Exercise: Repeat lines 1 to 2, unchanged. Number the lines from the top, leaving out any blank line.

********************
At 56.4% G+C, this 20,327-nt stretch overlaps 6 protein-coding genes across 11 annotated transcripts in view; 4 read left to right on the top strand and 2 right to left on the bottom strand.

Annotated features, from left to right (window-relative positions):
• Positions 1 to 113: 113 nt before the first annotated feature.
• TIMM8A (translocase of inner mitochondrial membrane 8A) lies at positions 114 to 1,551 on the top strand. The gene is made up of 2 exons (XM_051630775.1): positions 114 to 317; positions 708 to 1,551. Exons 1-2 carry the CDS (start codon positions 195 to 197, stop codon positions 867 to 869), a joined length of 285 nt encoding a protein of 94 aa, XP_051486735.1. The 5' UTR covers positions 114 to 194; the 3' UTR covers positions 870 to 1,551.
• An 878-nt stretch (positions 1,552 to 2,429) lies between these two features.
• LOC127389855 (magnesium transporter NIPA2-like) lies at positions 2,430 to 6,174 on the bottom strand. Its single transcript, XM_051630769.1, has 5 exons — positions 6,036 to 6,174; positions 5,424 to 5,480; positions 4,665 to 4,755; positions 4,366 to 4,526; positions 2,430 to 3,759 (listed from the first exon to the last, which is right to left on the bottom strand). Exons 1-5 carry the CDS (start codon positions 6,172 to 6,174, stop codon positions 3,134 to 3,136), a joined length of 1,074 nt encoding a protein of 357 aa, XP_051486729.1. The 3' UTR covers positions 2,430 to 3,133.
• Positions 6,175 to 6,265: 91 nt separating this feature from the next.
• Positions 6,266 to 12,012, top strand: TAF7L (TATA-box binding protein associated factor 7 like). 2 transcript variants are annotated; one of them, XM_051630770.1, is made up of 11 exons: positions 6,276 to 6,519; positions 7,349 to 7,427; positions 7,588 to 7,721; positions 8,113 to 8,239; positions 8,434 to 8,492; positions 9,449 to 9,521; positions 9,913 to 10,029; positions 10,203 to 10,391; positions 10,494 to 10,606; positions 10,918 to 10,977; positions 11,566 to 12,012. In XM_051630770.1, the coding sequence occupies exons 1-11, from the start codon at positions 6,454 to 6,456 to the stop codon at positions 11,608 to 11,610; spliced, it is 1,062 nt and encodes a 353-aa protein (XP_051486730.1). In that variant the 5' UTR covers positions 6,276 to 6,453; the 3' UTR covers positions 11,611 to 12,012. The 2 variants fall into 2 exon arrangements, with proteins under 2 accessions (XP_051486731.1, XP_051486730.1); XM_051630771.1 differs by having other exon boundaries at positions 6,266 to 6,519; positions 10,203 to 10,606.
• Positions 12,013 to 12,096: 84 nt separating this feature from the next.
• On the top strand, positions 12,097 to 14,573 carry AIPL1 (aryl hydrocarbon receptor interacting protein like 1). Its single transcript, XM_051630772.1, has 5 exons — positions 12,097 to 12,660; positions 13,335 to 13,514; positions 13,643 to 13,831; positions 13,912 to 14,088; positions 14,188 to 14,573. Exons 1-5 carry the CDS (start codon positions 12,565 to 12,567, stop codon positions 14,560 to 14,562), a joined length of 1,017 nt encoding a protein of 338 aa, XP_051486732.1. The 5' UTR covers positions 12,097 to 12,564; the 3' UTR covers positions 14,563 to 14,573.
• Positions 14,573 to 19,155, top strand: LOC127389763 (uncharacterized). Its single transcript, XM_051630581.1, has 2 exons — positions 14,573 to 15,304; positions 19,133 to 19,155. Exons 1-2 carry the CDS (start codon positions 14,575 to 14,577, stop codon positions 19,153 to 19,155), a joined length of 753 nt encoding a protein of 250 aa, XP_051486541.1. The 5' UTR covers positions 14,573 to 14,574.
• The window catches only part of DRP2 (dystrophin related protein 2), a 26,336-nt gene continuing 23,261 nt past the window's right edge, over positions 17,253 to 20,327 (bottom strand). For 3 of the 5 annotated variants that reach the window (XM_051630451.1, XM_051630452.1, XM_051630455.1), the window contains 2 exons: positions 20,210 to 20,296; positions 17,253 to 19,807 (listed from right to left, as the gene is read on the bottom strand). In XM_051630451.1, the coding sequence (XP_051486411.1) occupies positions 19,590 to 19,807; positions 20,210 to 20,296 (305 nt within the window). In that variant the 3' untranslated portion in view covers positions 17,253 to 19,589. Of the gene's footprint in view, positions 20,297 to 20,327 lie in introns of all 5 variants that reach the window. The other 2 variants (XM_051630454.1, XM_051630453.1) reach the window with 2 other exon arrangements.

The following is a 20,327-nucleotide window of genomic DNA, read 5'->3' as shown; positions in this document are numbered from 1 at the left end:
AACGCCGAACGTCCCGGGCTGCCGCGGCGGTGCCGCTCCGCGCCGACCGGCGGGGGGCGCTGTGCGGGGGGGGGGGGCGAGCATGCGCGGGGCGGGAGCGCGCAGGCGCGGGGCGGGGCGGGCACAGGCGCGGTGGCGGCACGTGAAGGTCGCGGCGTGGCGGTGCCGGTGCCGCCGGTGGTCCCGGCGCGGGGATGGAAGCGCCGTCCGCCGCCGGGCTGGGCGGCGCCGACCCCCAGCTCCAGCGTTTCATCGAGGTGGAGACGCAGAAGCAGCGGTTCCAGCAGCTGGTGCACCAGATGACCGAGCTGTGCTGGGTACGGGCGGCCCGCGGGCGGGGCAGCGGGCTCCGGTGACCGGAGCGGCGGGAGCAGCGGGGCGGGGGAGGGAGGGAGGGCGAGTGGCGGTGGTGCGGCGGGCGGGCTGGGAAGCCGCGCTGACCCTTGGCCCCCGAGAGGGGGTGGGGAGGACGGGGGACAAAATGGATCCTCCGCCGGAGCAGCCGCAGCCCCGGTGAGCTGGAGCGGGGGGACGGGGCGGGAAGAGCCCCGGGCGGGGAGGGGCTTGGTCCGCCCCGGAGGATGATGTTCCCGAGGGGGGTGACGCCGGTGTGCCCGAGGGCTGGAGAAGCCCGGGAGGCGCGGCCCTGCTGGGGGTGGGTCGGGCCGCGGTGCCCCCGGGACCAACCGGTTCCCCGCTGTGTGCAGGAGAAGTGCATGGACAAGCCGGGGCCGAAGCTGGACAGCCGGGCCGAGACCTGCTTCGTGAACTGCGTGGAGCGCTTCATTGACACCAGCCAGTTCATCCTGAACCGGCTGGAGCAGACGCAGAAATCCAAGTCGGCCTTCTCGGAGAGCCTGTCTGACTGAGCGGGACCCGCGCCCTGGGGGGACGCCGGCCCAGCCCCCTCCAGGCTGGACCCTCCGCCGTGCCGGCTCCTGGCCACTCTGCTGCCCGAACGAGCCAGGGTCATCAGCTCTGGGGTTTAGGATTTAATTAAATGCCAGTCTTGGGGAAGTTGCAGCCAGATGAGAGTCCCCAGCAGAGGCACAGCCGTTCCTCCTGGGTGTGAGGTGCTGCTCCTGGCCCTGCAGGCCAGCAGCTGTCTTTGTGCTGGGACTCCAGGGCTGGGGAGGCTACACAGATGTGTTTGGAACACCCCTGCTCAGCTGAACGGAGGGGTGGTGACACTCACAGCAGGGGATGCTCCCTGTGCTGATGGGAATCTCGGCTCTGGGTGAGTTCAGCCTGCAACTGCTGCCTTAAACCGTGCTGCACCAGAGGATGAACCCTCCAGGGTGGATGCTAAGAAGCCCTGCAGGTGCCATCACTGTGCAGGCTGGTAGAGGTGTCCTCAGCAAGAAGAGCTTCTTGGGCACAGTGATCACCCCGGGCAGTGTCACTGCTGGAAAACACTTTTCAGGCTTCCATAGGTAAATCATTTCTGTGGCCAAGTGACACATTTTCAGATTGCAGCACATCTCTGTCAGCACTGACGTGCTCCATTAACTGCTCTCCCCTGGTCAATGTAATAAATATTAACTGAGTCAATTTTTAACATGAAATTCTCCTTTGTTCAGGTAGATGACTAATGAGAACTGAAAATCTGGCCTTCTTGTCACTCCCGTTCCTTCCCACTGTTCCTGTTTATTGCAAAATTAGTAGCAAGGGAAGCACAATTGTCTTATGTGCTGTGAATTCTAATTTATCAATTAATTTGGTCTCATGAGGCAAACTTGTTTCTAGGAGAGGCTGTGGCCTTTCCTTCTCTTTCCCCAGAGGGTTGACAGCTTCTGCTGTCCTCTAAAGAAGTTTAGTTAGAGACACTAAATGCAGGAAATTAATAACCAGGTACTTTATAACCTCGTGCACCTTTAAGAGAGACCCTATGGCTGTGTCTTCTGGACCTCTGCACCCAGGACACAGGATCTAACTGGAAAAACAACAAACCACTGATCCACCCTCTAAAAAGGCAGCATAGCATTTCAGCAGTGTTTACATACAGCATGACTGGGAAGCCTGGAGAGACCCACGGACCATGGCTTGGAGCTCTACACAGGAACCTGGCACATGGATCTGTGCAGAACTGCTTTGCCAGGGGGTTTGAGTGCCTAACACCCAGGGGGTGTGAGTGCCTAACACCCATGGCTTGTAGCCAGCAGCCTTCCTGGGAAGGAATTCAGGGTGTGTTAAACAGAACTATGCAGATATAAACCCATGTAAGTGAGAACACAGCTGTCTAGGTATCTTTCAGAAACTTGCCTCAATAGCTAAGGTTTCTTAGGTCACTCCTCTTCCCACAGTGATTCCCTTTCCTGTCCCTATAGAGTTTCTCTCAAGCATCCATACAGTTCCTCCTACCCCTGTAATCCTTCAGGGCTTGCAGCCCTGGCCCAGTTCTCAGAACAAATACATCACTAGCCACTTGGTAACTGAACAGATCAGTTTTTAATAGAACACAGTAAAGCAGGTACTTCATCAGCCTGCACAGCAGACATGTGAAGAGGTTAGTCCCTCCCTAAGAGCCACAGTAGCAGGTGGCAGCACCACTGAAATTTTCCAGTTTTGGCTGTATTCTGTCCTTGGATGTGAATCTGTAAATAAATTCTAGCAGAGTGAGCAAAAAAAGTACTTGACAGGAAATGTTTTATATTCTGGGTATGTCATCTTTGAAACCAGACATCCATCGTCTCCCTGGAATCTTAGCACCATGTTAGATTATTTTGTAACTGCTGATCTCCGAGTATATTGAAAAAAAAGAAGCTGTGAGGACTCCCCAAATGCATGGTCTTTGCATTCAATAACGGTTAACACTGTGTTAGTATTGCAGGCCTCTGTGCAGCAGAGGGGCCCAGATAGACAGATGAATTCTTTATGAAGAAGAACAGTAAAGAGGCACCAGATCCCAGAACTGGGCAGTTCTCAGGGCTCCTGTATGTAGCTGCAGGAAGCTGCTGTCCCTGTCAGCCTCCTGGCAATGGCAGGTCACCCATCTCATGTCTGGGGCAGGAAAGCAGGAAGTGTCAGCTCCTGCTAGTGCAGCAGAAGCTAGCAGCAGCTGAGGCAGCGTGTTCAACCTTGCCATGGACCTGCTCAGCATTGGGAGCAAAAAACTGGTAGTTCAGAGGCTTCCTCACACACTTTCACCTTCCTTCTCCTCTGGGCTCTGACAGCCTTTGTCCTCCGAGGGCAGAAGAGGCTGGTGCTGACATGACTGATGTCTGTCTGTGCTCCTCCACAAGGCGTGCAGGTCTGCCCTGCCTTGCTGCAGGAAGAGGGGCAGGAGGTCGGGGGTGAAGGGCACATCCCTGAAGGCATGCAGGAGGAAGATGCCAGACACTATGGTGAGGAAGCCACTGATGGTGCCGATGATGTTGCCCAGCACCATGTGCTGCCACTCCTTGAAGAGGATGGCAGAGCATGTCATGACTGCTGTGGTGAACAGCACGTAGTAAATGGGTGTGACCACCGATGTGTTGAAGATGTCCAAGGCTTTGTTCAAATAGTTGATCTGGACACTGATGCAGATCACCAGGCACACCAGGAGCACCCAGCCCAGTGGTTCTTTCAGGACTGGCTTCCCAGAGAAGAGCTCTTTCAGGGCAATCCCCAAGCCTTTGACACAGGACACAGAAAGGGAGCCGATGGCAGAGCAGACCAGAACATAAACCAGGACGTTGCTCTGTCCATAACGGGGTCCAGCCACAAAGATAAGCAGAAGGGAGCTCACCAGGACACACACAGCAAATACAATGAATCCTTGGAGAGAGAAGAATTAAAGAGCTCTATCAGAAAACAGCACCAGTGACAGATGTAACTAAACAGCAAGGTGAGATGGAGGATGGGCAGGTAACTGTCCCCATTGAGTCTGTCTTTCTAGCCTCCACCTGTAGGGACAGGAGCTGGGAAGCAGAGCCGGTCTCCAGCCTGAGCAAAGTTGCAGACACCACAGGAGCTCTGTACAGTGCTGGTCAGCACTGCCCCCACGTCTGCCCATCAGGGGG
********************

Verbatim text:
At 56.4% G+C, this 20,327-nt stretch overlaps 6 protein-coding genes across 11 annotated transcripts in view; 4 read left to right on the top strand and 2 right to left on the bottom strand.

Annotated features, from left to right (window-relative positions):